In collaboration with the synth explorers Zuvuya, the "Timothy Leary of the 90s" made two albums nearly as hallucinatory as the psychedelic substance that drove his work.
A chronological list of 30 McKenna-related books, ideas, people, and other things that combine Terence McKenna's attraction toward history, his focus on memes, and his perspective that "the world is made of language."
I talked to Terence McKenna's son, Finn, about a wide range of topics including LSD, H.P. Lovecraft, London, visionary art, and "a revolutionary musical video game that will immerse players in a psychedelic experience."
In 1970, Terence McKenna and his brother, Dennis, traveled to the Colombian Amazon in search of a DMT-containing plant.
Terence McKenna viewed cannabis, psilocybin, DMT, LSD, and other psychedelics as "catalysts of intellectual dissent."
"I wish in a way that I could get a slightly better grip on my cannabis use, because I think the real way to do cannabis is like once a week, by yourself, in silent darkness, with the strongest stuff you can get, and then immense amounts of it."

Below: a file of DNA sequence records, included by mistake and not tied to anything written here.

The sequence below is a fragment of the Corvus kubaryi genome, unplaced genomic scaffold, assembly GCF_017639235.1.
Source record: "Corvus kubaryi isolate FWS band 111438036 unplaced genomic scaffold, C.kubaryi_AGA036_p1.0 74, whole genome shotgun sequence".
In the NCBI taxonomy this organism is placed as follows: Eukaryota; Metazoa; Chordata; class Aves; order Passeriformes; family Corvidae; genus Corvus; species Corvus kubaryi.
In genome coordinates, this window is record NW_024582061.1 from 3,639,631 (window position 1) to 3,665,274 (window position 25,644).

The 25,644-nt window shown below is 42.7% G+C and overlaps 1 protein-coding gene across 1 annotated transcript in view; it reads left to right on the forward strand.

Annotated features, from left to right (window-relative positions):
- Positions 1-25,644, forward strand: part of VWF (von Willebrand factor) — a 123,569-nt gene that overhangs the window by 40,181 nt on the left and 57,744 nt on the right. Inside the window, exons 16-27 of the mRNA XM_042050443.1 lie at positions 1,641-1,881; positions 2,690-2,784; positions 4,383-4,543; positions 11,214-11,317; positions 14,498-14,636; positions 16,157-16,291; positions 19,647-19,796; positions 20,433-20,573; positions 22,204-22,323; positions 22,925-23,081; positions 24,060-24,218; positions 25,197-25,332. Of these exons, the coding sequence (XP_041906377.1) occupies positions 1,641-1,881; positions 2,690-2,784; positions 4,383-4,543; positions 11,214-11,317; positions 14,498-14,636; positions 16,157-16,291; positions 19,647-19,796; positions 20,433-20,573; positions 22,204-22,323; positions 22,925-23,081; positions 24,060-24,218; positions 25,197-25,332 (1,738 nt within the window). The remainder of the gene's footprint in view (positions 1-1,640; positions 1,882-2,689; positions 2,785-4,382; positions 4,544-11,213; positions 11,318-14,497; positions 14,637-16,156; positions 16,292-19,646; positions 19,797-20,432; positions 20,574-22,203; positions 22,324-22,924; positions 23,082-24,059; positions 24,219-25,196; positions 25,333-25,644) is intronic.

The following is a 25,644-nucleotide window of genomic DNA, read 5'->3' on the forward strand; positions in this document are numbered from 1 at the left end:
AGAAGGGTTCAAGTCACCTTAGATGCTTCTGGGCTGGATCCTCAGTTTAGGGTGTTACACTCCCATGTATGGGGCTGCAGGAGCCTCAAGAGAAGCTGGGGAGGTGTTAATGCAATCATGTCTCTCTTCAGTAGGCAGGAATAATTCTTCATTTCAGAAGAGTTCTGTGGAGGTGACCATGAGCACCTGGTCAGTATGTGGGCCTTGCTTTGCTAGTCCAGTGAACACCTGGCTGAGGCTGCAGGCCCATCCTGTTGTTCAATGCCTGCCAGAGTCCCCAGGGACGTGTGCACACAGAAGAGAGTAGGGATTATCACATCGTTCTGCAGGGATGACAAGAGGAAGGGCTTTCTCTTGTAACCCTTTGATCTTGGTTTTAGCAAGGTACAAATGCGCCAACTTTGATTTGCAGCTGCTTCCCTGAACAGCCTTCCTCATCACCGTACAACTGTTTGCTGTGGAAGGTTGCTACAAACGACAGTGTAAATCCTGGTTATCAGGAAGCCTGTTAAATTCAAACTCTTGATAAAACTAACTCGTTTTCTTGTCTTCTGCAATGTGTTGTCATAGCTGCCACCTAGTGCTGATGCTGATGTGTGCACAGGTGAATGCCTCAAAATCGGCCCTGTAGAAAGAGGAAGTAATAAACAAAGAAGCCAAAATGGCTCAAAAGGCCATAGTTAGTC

"The mushroom speaks, and our opinions rest upon what it tells eloquently of itself in the cool night of the mind."
"Why this is not four-inch headlines on every newspaper on the planet I cannot understand, because I don't know what news you were waiting for, but this is the news that I was waiting for." —Terence McKenna on DMT
The public story of Terence McKenna's life—in my view, and by my estimates—is a 450-page book, which could be titled 'One Version of Terence McKenna's Life.' The following is my 8-page, fractal-inflected, short-story-esque version of that biography.